Colne Valley, West Yorkshire
The steep sided valley is part of the east flank of the Pennine Hills
and takes its name from the River Colne. The river’s head is just
above the town of Marsden, from where the river runs eastward along
the valley. The area normally defined as the Colne Valley is found
along the section of the River Colne that lies between its source and
the town of Huddersfield. The valley sits on some gravel and chalk
deposits overlaying a bed of a thick deposit of London Clay. The area
was once thickly wooded but the ancient forests have all disappeared.
In their place now are steep grassland slopes decorated with patches
of woodland, some of which represent replanting programs aimed at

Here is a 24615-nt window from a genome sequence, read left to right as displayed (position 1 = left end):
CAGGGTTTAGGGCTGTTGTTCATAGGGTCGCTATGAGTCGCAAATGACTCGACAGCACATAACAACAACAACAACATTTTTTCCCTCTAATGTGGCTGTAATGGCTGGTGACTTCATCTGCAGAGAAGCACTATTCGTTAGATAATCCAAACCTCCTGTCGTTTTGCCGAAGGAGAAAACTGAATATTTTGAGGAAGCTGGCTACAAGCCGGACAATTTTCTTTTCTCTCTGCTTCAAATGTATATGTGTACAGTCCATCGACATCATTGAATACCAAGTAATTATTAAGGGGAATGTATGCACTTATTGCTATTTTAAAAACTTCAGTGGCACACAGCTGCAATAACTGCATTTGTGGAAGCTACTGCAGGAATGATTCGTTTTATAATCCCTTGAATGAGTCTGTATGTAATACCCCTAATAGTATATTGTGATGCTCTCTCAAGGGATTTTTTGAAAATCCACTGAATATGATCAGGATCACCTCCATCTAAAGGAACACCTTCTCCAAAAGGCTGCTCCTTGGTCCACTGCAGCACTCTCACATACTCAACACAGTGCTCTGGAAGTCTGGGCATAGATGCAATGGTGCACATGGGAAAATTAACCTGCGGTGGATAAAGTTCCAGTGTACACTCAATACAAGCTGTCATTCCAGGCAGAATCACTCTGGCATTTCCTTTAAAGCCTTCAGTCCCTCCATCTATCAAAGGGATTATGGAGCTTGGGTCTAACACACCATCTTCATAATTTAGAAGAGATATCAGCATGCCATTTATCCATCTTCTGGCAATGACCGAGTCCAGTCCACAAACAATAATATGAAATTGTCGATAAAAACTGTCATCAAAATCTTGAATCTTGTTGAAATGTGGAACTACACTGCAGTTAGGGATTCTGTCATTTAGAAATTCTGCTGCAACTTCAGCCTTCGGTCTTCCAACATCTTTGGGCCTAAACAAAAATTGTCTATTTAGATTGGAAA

improving the valley’s natural habitat. The towns and villages of
Golcar, Marsden, Linthwaite and Slaithwaite are all within the Colne
Valley. Gravel extraction altered the landscape of the Colne Valley
during the last century. The industry left behind the many ponds and
lakes that formed from the old gravel pits. The Colne Valley Park,
which covers 43 square miles of semi-urban to unspoilt countryside,
has a string of these lakes which form part of the park’s scenery.
More British Natural features?
Other West Yorkshire Naturals
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